Brookline Boulevard - 1909
Three pictures that show the condition
of Brookline Boulevard near the junction with West Liberty Avenue in April
1909. This is the hilly stretch of the boulevard between Pioneer Avenue and
West Liberty, now Bodkin Street. The spring mud made this part of the boulevard
nearly impassable. The pictures show:
Residents of outlying wards of Pittsburgh, harassed by delays and expenses incurred through deep mud on unpaved streets, will probably resort to unusual means to secure desired improvements. By the Act of 1895, if owners of abutting property refuse to petition for paving, councils by two-thirds vote may order the work done, and the costs assessed.
Deep mud and increasing traffic, incident to the opening of spring, have aroused members of several communities to a high pitch of indignation. Short unpaved stretches of road are said to be retarding the natural development of extensive sections. Wagons are stalled, horses injured and transfer companies have increased rate because of difficulties attending hauling.
Residents of Brookline are up in arms, because streets forming the connecting link of the former borough with the city include a short stretch of about 400 yards that is practically impassable. General inconvenience occasioned by the miring of several vehicles yesterday on the unpaved portion of Brookline Boulevard, adjoining West Liberty Avenue, brought indignation to a focus.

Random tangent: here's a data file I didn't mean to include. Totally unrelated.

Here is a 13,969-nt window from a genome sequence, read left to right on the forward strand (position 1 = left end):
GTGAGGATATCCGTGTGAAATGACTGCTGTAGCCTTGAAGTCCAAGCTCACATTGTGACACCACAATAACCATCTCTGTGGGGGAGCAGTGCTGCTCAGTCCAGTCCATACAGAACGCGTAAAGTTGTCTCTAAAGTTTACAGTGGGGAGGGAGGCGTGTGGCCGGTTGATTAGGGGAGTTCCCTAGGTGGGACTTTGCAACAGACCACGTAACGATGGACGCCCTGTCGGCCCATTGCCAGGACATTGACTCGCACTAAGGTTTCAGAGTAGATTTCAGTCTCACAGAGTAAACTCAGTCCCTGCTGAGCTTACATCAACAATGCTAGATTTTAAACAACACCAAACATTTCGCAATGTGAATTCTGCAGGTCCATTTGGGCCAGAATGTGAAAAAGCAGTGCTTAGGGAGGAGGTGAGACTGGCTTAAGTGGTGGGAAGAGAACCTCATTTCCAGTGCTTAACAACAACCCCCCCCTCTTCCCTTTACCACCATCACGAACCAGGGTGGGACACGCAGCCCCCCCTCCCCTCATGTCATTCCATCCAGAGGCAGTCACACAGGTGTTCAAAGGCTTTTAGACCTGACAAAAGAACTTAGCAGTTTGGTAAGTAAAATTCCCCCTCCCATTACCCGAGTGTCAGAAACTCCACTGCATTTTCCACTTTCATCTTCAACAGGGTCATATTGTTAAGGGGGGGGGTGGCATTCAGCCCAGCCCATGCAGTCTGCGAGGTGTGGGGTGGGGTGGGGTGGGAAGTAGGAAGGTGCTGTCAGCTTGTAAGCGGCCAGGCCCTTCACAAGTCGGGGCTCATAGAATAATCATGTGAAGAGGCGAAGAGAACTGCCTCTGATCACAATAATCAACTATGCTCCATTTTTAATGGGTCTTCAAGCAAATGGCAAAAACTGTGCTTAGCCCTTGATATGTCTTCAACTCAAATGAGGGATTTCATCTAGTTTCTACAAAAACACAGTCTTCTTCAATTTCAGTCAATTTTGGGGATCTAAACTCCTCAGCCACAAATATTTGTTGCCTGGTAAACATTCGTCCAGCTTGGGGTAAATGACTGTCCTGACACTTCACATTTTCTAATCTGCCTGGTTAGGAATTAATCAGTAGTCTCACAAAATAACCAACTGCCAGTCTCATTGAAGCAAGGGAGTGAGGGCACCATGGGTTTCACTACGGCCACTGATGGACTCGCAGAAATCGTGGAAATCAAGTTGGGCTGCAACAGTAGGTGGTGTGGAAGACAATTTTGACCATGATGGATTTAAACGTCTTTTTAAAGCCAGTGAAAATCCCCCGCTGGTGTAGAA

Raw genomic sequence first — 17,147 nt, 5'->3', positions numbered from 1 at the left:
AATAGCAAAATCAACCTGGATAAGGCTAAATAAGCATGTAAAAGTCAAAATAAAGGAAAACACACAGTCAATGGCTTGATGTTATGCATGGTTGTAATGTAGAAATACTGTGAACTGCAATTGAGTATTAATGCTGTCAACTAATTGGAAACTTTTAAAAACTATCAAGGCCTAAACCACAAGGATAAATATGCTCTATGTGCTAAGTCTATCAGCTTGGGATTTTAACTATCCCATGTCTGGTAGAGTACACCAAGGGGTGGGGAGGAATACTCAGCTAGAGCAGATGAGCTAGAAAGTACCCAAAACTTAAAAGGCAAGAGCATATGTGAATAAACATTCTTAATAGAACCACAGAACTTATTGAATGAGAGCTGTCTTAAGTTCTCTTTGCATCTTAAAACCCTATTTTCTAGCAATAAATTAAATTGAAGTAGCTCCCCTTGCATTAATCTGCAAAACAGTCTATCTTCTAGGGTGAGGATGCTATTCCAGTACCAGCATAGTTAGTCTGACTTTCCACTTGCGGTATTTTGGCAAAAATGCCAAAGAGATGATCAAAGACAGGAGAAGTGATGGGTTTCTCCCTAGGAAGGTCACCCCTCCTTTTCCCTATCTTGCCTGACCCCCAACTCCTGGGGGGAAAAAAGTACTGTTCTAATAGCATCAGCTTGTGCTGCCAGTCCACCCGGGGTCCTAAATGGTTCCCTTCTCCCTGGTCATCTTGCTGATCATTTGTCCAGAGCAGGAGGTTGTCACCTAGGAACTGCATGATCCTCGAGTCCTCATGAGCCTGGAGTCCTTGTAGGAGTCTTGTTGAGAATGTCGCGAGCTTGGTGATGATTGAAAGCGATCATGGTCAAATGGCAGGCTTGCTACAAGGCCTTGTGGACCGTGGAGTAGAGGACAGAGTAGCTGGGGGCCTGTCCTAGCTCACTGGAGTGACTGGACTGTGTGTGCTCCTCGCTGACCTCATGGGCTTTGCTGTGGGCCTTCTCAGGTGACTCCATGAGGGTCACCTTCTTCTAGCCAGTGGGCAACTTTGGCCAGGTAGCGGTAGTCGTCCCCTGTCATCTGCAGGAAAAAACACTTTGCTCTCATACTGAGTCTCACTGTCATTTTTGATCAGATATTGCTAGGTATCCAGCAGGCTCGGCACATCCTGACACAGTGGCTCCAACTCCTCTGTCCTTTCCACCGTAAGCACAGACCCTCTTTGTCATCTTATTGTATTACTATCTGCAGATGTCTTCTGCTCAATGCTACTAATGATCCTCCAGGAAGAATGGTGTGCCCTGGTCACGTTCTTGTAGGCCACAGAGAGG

Brookine, in consequence, will probably be the first to try to have paving done at the initiative of councils. The matter will be among the first brought to the attention of the new city fathers following their taking office tomorrow. It is hoped Charles N. Isler, select councilman elect and James N. Burke and David Bisset, the representatives of the Nineteenth Ward in the common branch, will become interested in the project and push it to a successful conclusion.
Many communities, particularly in the more recently annexed sections of the city, will await the result of the attempt with interest. Similar action is contemplated in several instances where it is felt property-owners along streets needing paving cannot be arounsed to their duty.
FOLLOW-UP: By August of 1909, work was underway to pave that section of Brookline Boulevard. Click the link to see photos.
* Image and text copied from the Pittsburgh Daily Post - April 4, 1909 *
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